Juan Wilmer Tepas dreamed of building a very beautiful house for his mother. He worked hard to make his dream come true, but something stopped him.
Being born and growing up in a city with great economic difficulties is a very challenging thing. Juan had to grow up before his time and work hard to feed his family.
He decided not to give up and to immigrate to the United States so that his family would not starve and build a house. That was this fearless boy’s promise to her before he died in San Antonio on June 27.
Wilmer came from a village called Tzucubal, within the municipality of Nahualá. He and his family had a two-bedroom home that was not in the best condition. The house is a cinderblock with a tin roof and occupies his parents and two of his siblings.
His older brother had also left to provide money for the family, but he did not earn much. When Juan was in the sixth grade, he left school to help his father in the fields. He earned $3-5 a day, which was too little to feed his family.
Wilmer definitely wanted to achieve his goals, but even the prayers of his mother Magdalena Tepas were not enough to wait for him and he almost grew up to leave.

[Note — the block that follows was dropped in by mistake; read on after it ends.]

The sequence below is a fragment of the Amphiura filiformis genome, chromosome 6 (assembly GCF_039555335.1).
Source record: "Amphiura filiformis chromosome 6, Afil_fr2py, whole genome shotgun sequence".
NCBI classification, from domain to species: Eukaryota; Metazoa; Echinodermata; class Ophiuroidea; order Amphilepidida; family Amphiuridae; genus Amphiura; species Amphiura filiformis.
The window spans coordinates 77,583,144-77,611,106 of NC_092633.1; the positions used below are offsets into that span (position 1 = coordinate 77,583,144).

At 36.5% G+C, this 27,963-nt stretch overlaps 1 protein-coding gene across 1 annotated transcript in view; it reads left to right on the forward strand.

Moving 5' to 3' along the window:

The last time Magdalena heard from her son was when he sent a voice message that he was about to board a truck. Wilmer even took a picture and asked his mother to pray for him.
Magdalena says that she cannot bear the pain when she hears the voice recording and the photo of her son. It is a memory that she will never forget.
Burying a child is a parent’s worst nightmare, and on the evening of Wilmer’s vigil, Magdalena, with a scarf around her neck in line with tradition, was visibly filled with hurt.
On the morning of July 18, 300 members of the community marched to say goodbye to Wilmer and all the lives lost during the San Antonio tragedy. People sang with voices of pain; one of the songs was about a man who left his father to cross the border for better opportunities.